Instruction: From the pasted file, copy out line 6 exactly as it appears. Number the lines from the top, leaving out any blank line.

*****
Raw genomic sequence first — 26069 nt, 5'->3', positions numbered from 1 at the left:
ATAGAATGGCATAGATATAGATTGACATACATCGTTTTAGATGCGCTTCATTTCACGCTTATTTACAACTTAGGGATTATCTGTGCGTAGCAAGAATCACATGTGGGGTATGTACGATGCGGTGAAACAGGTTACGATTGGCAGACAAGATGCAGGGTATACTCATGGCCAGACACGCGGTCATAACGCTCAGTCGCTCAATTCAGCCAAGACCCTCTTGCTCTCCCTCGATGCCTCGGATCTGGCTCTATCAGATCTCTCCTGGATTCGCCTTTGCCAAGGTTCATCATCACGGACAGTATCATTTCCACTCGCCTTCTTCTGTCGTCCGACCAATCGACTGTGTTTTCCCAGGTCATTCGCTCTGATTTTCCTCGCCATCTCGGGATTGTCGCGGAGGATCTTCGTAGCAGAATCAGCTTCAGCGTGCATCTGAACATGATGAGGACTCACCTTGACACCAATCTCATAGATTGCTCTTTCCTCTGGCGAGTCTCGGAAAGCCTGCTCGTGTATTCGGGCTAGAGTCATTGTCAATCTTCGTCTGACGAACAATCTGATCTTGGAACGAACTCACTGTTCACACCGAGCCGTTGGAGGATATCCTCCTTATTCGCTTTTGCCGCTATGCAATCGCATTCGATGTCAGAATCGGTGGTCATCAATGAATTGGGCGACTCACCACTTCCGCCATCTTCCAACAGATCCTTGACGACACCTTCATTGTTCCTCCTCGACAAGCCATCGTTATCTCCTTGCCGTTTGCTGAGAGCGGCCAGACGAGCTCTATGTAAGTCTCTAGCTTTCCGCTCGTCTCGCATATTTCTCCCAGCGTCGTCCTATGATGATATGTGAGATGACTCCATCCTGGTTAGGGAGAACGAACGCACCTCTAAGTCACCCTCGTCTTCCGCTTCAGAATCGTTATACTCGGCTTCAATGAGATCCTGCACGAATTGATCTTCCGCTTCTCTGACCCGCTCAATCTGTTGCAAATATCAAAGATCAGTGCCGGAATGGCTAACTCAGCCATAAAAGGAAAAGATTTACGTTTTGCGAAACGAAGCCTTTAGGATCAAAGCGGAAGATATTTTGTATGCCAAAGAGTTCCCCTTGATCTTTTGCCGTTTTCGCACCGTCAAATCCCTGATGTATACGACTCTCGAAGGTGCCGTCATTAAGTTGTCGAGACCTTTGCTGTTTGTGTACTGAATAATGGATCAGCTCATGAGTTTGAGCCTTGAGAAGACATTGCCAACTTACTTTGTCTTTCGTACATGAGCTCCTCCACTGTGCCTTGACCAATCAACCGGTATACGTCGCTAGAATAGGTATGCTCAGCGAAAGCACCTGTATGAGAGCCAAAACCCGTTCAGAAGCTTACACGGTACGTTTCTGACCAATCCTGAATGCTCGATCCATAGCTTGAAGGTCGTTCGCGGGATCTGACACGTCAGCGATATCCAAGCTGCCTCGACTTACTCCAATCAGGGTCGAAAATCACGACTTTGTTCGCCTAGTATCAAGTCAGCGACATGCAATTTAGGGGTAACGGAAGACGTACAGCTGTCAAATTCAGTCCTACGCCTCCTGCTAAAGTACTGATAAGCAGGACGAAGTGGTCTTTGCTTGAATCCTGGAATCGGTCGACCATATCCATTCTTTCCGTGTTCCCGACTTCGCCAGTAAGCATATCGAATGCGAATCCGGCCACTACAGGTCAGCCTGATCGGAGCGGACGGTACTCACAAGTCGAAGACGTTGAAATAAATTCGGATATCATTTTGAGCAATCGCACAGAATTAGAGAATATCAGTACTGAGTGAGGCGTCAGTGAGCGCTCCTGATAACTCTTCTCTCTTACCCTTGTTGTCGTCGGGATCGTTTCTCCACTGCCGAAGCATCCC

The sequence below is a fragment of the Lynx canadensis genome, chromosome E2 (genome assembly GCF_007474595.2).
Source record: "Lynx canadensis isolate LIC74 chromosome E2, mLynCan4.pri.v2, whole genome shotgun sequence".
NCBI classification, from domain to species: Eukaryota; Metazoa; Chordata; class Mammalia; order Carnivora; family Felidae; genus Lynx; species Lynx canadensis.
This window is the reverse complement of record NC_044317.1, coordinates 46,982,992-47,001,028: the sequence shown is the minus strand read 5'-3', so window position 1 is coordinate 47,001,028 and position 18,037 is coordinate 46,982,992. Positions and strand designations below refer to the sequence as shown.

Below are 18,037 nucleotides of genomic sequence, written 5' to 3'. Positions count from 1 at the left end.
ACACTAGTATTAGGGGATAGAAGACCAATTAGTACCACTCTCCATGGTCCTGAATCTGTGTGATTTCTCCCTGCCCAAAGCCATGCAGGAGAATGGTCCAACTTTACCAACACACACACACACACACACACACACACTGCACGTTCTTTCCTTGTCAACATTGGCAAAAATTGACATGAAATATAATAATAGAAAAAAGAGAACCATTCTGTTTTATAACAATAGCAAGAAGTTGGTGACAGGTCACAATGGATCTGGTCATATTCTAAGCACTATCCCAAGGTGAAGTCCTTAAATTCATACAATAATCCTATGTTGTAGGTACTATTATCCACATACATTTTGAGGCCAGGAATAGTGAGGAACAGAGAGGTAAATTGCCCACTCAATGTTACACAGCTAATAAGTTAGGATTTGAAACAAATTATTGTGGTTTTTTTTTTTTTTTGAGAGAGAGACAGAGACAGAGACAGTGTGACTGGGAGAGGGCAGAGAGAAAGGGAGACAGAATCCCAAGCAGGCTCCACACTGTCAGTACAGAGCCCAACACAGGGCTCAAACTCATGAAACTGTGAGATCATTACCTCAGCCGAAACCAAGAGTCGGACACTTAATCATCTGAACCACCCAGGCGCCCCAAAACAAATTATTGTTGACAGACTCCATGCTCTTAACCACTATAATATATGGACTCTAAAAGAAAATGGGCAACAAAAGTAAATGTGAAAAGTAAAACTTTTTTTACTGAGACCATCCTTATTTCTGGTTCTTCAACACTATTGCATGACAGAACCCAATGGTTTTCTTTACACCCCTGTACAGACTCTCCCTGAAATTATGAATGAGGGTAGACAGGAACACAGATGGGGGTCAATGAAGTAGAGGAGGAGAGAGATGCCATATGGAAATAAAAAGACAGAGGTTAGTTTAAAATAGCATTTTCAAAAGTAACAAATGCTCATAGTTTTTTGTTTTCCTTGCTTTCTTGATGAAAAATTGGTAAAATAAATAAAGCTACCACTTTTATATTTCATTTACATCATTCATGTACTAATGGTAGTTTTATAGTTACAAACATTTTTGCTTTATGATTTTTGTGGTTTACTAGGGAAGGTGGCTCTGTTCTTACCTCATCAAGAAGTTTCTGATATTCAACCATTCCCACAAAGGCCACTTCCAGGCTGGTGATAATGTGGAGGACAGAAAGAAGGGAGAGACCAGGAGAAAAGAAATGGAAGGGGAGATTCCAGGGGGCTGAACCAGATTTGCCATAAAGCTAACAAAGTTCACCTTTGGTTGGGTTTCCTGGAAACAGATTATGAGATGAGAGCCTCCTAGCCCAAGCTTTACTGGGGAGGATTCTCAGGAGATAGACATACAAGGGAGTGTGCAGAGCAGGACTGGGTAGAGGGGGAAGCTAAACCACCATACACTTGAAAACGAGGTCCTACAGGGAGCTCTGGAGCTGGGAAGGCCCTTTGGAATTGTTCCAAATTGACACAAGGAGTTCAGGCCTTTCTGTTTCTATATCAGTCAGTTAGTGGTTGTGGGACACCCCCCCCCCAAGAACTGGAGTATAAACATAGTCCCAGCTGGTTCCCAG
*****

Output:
This window is the reverse complement of record NC_044317.1, coordinates 46,982,992-47,001,028: the sequence shown is the minus strand read 5'-3', so window position 1 is coordinate 47,001,028 and position 18,037 is coordinate 46,982,992. Positions and strand designations below refer to the sequence as shown.